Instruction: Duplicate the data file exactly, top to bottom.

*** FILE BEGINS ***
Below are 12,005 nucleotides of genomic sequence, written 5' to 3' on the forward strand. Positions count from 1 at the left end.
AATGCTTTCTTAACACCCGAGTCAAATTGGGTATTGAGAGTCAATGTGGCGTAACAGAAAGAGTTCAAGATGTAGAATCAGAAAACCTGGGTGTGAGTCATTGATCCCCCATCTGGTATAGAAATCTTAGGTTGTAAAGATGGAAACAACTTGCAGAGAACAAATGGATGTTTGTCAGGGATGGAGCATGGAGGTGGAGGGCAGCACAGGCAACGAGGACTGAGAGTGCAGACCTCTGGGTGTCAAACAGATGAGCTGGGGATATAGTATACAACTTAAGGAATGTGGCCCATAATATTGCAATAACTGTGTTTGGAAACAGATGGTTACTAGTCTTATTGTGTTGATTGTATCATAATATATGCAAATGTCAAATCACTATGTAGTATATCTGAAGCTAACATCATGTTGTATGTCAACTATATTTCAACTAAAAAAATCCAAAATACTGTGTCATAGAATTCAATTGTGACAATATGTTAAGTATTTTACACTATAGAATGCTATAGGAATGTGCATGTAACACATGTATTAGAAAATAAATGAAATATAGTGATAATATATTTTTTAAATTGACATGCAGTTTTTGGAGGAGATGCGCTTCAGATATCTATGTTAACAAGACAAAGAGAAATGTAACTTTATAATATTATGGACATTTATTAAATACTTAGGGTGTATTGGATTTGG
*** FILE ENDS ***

Below are 12,005 nucleotides of genomic sequence, written 5' to 3' on the forward strand. Positions count from 1 at the left end.
AATGCTTTCTTAACACCCGAGTCAAATTGGGTATTGAGAGTCAATGTGGCGTAACAGAAAGAGTTCAAGATGTAGAATCAGAAAACCTGGGTGTGAGTCATTGATCCCCCATCTGGTATAGAAATCTTAGGTTGTAAAGATGGAAACAACTTGCAGAGAACAAATGGATGTTTGTCAGGGATGGAGCATGGAGGTGGAGGGCAGCACAGGCAACGAGGACTGAGAGTGCAGACCTCTGGGTGTCAAACAGATGAGCTGGGGATATAGTATACAACTTAAGGAATGTGGCCCATAATATTGCAATAACTGTGTTTGGAAACAGATGGTTACTAGTCTTATTGTGTTGATTGTATCATAATATATGCAAATGTCAAATCACTATGTAGTATATCTGAAGCTAACATCATGTTGTATGTCAACTATATTTCAACTAAAAAAATCCAAAATACTGTGTCATAGAATTCAATTGTGACAATATGTTAAGTATTTTACACTATAGAATGCTATAGGAATGTGCATGTAACACATGTATTAGAAAATAAATGAAATATAGTGATAATATATTTTTTAAATTGACATGCAGTTTTTGGAGGAGATGCGCTTCAGATATCTATGTTAACAAGACAAAGAGAAATGTAACTTTATAATATTATGGACATTTATTAAATACTTAGGGTGTATTGGATTTGG